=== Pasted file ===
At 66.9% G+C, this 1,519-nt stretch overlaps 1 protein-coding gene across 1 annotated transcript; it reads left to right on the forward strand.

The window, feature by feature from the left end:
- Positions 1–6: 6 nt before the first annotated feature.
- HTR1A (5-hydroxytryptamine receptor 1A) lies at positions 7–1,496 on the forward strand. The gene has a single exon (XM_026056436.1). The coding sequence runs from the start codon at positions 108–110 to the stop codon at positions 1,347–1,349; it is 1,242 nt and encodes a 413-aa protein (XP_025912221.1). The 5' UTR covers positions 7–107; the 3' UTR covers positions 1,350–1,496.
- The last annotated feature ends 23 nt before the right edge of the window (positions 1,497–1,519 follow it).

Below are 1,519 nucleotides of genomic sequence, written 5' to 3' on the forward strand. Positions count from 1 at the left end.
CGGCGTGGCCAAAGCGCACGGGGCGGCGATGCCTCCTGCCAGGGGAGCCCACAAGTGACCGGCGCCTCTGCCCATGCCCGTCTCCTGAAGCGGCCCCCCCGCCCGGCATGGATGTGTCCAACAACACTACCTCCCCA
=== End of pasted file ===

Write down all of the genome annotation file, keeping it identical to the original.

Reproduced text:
At 66.9% G+C, this 1,519-nt stretch overlaps 1 protein-coding gene across 1 annotated transcript; it reads left to right on the forward strand.

The window, feature by feature from the left end:
- Positions 1–6: 6 nt before the first annotated feature.
- HTR1A (5-hydroxytryptamine receptor 1A) lies at positions 7–1,496 on the forward strand. The gene has a single exon (XM_026056436.1). The coding sequence runs from the start codon at positions 108–110 to the stop codon at positions 1,347–1,349; it is 1,242 nt and encodes a 413-aa protein (XP_025912221.1). The 5' UTR covers positions 7–107; the 3' UTR covers positions 1,350–1,496.
- The last annotated feature ends 23 nt before the right edge of the window (positions 1,497–1,519 follow it).

Below are 1,519 nucleotides of genomic sequence, written 5' to 3' on the forward strand. Positions count from 1 at the left end.
CGGCGTGGCCAAAGCGCACGGGGCGGCGATGCCTCCTGCCAGGGGAGCCCACAAGTGACCGGCGCCTCTGCCCATGCCCGTCTCCTGAAGCGGCCCCCCCGCCCGGCATGGATGTGTCCAACAACACTACCTCCCCA